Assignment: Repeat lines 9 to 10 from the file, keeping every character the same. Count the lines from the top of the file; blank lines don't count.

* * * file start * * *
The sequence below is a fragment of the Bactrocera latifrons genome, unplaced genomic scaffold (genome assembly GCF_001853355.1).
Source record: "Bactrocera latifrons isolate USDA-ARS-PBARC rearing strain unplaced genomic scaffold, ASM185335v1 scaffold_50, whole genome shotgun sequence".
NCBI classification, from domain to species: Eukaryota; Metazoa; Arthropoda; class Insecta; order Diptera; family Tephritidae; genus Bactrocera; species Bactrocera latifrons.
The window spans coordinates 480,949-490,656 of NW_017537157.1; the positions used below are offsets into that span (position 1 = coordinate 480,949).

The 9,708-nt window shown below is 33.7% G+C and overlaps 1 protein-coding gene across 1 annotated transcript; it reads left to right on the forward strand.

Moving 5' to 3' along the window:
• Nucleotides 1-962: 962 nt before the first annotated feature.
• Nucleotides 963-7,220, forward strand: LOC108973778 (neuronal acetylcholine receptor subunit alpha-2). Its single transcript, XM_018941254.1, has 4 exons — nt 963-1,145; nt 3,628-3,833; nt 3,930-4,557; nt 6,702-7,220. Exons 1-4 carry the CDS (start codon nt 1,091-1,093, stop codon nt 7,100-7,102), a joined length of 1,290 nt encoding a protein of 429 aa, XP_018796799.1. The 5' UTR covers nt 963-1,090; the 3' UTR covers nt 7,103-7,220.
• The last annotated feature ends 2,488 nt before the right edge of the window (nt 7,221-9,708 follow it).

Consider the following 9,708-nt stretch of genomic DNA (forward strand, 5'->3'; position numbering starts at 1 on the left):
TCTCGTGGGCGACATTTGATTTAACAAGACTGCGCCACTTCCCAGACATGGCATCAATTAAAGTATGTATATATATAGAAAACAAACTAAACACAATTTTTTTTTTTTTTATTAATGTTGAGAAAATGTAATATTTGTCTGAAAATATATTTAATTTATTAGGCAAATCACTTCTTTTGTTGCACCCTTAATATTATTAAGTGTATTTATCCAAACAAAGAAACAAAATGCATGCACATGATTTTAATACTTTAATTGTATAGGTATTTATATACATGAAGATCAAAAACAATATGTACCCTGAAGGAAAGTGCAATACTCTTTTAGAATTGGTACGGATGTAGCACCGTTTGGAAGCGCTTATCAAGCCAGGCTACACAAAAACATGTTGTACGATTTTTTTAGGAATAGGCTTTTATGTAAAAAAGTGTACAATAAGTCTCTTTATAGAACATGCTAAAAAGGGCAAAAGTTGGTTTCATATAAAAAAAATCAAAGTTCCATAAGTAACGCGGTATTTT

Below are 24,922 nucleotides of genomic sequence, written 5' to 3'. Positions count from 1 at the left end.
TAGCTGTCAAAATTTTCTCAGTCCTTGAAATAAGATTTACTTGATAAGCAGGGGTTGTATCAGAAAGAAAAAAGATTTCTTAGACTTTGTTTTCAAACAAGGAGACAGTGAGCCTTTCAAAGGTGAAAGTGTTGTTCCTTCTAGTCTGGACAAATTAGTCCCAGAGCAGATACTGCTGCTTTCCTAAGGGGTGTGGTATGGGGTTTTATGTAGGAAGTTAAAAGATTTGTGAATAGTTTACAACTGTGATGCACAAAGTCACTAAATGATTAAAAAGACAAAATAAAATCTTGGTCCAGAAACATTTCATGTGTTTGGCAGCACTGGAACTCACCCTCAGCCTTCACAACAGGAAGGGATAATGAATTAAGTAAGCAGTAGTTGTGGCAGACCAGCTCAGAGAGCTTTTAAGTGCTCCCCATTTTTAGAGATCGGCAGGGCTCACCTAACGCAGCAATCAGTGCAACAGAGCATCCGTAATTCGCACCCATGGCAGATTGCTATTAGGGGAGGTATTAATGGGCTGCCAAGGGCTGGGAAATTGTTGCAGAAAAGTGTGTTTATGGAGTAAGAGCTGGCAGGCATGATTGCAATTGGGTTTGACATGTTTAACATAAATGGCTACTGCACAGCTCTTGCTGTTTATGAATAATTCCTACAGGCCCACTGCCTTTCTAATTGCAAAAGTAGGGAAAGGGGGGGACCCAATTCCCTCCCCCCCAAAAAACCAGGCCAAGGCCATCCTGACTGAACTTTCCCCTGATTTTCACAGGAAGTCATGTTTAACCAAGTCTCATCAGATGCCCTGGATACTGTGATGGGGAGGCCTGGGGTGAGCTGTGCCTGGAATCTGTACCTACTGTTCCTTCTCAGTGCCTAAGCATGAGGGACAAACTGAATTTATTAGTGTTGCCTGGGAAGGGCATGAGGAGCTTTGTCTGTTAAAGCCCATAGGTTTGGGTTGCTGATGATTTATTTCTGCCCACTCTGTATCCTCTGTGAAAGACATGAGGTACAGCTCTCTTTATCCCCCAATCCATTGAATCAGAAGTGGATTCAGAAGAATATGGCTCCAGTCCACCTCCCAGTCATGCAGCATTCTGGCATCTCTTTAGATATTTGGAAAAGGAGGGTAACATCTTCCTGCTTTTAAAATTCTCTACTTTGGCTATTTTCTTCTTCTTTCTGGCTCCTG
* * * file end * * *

• The last annotated feature ends 2,488 nt before the right edge of the window (nt 7,221-9,708 follow it).

Consider the following 9,708-nt stretch of genomic DNA (forward strand, 5'->3'; position numbering starts at 1 on the left):